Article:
Introduction: To investigate the attitudes of medical and nursing student towards the older Chinese population. Materials and Methods: A reliable and valid Chinese language version of Kogan’s Attitudes toward Older People (KAOP) with 17 matched item pairs (34 items) was completed by 275 medical and nursing students. Descriptive data analysis was employed. Results: Participants reported slightly to have a more positive attitudes (Mean, 144.30 ± 17.89) than those reported from studies in other countries (Jordanian: Mean, 110.6 ± 21.79). Students who were females (Mean, 148.27 ± 18.97), younger (Mean, 146.01 ± 18.59) and studying nursing (Mean, 156.86 ± 17.56) were more likely to have a more positive attitudes than older (Mean, 140.04 ± 15.31), males (Mean, 140.47 ± 15.93), studying medicine (Mean, 138.77 ± 15.04). Discussion: Results show that students may have greater ambivalence attitudes on 10 out of 17 matched item pairs which provides useful information for faculty involved in aged care curriculum design. Working as a volunteer in the university hospital may increase students’ interactions with the elderly and may positively influence attitudes towards the elderly.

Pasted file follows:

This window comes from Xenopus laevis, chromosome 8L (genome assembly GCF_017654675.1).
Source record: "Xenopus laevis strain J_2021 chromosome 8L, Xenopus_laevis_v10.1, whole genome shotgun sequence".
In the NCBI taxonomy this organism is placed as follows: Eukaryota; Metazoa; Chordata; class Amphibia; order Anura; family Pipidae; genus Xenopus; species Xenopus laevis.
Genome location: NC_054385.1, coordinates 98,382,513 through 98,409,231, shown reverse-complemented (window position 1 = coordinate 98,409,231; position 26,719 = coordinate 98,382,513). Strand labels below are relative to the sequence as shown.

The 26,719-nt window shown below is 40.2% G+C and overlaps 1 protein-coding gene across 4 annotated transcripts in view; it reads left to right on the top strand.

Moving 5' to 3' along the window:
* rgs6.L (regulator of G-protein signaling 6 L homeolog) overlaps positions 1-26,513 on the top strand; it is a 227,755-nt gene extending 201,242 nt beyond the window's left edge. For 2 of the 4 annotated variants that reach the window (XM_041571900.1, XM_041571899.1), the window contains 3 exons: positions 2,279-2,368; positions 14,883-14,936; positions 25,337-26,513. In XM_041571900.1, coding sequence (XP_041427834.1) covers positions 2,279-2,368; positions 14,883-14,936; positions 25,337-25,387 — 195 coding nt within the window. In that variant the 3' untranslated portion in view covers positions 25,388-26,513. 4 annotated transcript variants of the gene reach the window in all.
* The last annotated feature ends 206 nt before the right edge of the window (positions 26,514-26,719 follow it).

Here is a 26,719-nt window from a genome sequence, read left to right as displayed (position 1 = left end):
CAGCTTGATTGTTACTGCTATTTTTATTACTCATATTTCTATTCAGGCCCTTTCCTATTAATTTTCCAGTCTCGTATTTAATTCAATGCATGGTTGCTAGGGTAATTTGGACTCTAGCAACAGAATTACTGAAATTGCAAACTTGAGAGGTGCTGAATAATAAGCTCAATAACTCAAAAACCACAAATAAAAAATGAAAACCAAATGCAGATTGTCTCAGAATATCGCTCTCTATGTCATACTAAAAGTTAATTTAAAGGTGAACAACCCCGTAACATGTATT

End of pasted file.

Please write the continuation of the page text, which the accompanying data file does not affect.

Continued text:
Nations worldwide are now experiencing a progressive and rapid increase in their elderly populations. Since there is a shortage of geriatric healthcare providers in the United States, this has important implications for workforce planning.1 On the other hand, it is essential that all healthcare providers improve their knowledge, attitudes and skills relating to geriatrics as they tend to encounter elderly patients more frequently. It is equally important that the current batch of medical and nursing students be prepared for the looming ageing population. We must actively promote the knowledge of, and positive attitudes towards, older people. However, not many medical and nursing students appear to have chosen geriatrics medicine as their career path.2
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